Friday, November 14, 2008
A short while back, the Brookings Institution issued a report that deserves serious attention: "The U.S. media have hindered effective policy making on immigration for decades, and their impact has been increasing in recent years as a result of an ongoing evolution in the media industry. Deeply ingrained practices in American journalism have produced a narrative that conditions the public to associate immigration with illegality, crisis, controversy and government failure. Meanwhile, new voices of advocacy on the media landscape have succeeded in mobilizing segments of the public in opposition to policy initiatives, sometimes by exaggerating the narrative of immigration told by traditional news organizations. The combined effect is to promote stalemate on an issue that is inherently difficult to resolve and that is likely to resurface on the public agenda when a new administration and a new Congress take office in January 2009."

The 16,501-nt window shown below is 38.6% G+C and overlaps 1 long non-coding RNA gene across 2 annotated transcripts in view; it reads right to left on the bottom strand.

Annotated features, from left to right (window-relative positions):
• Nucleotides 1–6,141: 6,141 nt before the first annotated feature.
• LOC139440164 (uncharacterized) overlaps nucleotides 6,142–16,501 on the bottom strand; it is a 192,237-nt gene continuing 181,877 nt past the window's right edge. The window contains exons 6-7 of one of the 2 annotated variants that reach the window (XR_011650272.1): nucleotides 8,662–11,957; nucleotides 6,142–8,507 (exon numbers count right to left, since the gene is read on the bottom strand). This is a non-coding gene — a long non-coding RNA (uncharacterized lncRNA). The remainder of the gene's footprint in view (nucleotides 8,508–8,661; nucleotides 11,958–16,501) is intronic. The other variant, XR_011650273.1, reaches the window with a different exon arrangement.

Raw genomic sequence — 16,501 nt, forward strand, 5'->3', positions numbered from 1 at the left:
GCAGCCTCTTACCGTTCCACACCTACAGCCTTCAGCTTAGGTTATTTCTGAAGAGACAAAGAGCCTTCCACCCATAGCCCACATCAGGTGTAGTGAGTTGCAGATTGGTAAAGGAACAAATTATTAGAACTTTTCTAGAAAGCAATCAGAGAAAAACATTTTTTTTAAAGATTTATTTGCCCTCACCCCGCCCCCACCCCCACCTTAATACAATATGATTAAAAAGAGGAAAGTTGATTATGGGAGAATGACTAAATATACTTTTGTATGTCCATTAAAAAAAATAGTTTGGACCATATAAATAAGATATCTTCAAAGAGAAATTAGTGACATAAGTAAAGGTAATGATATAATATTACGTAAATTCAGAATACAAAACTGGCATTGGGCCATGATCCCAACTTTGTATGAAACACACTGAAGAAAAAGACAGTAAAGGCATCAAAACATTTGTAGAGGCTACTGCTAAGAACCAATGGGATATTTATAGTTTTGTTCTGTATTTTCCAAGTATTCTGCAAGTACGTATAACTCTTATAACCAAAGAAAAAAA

The study examined how the media covered immigration going back to 1980, with a special focus on the immigration reform debates in 2006 and 2007.